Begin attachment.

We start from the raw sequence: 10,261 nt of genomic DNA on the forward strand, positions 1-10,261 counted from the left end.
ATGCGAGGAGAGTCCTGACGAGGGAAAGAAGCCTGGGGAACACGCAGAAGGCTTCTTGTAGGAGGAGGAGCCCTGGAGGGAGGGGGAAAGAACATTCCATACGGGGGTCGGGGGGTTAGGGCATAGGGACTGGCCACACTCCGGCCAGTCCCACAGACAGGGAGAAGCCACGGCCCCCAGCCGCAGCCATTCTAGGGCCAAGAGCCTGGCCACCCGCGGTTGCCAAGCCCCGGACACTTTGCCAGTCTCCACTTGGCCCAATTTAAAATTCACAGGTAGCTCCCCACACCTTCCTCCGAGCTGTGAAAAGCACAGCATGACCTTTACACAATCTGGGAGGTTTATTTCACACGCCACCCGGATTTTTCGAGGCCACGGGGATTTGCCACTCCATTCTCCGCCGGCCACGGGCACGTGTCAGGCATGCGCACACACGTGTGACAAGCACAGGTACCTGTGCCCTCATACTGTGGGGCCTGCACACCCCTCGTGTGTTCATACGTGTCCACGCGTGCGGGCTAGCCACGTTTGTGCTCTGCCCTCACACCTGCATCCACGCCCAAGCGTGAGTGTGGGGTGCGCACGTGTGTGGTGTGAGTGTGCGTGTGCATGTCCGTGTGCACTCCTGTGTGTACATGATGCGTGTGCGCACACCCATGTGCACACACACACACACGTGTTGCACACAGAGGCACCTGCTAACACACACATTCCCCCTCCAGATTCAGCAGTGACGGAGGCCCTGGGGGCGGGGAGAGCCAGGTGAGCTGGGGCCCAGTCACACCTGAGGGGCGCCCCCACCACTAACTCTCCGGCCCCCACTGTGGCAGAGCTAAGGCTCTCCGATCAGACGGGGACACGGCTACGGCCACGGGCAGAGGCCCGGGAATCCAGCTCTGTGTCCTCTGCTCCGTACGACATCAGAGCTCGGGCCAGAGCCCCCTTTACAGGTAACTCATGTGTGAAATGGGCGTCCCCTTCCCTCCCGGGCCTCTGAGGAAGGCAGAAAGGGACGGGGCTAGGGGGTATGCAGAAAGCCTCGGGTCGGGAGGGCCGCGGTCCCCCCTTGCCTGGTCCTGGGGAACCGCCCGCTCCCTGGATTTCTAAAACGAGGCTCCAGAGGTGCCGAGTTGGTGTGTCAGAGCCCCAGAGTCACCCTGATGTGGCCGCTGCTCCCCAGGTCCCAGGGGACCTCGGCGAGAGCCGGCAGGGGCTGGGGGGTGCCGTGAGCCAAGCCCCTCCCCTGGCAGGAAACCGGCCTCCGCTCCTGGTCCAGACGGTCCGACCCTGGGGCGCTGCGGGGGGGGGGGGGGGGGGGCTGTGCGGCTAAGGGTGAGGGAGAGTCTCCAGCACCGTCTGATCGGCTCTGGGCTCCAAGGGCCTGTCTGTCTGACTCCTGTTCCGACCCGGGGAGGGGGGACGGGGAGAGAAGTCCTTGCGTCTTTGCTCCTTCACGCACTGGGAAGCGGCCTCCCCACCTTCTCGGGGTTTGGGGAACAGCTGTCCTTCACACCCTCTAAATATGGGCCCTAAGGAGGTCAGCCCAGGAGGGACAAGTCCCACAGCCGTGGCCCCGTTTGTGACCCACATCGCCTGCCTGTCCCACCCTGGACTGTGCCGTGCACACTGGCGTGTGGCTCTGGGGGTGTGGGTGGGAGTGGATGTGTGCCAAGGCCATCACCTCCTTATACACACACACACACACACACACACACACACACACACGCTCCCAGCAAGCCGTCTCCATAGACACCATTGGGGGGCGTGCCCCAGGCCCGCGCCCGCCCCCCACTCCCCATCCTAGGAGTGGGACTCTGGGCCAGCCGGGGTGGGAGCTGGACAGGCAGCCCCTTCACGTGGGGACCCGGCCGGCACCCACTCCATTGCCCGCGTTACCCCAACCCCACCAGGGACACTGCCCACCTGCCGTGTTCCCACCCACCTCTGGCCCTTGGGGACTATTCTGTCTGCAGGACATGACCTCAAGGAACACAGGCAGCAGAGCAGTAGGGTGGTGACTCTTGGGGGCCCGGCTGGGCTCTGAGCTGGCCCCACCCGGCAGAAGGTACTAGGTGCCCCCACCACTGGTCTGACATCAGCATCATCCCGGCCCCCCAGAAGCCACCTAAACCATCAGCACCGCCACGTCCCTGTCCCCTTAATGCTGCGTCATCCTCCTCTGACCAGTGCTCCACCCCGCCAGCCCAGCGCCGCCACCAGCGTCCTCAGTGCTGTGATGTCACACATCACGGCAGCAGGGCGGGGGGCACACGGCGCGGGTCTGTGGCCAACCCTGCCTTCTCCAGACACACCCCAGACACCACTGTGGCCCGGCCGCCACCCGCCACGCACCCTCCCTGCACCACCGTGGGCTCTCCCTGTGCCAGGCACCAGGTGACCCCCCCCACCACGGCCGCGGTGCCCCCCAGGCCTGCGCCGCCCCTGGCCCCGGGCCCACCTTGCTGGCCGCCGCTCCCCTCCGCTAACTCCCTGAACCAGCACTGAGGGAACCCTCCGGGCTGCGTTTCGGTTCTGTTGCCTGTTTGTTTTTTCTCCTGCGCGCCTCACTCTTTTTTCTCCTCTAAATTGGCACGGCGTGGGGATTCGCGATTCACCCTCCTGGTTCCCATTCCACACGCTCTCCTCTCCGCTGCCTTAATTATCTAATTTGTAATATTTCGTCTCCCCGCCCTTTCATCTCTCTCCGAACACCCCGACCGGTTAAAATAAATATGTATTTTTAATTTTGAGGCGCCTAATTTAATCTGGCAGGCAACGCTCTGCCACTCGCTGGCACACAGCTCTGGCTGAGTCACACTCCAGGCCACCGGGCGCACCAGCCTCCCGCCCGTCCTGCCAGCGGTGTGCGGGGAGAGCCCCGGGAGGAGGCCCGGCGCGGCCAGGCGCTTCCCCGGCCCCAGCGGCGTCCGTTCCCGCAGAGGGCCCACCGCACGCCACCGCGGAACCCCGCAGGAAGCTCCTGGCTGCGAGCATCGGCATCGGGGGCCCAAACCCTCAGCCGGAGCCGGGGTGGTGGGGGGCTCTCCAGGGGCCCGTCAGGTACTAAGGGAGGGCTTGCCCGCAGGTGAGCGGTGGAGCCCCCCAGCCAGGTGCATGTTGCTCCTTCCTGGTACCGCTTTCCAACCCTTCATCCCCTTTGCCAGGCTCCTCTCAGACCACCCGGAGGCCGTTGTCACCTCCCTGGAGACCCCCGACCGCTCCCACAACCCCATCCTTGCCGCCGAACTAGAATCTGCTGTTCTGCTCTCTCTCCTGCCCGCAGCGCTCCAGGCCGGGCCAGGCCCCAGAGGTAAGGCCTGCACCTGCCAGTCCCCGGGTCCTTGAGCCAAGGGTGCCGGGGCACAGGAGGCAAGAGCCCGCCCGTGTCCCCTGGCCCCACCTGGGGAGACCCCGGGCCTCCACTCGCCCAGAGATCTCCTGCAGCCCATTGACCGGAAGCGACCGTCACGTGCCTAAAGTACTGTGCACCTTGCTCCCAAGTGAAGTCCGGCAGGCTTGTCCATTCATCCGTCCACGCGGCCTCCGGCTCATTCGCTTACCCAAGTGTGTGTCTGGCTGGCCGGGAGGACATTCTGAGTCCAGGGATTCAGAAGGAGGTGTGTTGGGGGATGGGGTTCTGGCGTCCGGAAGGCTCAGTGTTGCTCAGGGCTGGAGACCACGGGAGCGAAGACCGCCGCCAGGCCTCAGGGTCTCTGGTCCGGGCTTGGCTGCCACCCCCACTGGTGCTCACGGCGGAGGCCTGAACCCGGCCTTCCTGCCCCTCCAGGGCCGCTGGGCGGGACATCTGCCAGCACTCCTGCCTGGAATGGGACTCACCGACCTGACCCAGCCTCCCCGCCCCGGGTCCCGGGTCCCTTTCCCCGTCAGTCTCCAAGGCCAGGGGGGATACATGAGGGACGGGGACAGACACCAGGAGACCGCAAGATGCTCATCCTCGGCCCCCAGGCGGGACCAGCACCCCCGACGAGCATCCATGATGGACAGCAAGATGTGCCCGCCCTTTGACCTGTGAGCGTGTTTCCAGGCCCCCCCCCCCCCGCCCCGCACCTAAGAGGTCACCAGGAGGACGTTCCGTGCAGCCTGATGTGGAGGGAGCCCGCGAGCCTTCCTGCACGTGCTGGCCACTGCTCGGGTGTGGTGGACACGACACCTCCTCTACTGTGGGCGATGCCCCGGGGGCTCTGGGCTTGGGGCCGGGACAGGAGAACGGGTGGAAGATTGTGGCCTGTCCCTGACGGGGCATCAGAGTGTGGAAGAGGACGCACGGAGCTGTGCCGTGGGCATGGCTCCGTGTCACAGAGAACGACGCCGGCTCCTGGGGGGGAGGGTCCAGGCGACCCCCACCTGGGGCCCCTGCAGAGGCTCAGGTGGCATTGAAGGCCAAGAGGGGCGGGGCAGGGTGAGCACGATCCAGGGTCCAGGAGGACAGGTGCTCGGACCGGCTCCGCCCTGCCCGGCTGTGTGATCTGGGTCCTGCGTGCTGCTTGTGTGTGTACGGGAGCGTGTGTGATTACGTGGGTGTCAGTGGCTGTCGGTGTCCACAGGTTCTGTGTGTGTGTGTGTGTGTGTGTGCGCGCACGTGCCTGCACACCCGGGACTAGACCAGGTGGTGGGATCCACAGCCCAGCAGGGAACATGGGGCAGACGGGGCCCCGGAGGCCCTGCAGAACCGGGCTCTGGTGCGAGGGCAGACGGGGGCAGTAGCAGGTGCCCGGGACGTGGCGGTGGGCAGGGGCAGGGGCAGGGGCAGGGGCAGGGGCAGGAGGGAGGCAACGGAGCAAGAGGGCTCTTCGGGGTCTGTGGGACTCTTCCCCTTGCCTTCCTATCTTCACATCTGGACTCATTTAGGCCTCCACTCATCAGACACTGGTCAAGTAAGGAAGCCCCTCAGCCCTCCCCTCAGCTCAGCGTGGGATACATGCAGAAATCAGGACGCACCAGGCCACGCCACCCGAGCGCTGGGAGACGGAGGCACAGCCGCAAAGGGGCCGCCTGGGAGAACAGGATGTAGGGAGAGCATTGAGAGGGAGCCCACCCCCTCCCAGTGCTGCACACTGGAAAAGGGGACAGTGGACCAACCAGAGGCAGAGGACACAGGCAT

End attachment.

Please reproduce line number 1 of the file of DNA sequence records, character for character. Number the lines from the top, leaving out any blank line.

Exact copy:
We start from the raw sequence: 10,261 nt of genomic DNA on the forward strand, positions 1-10,261 counted from the left end.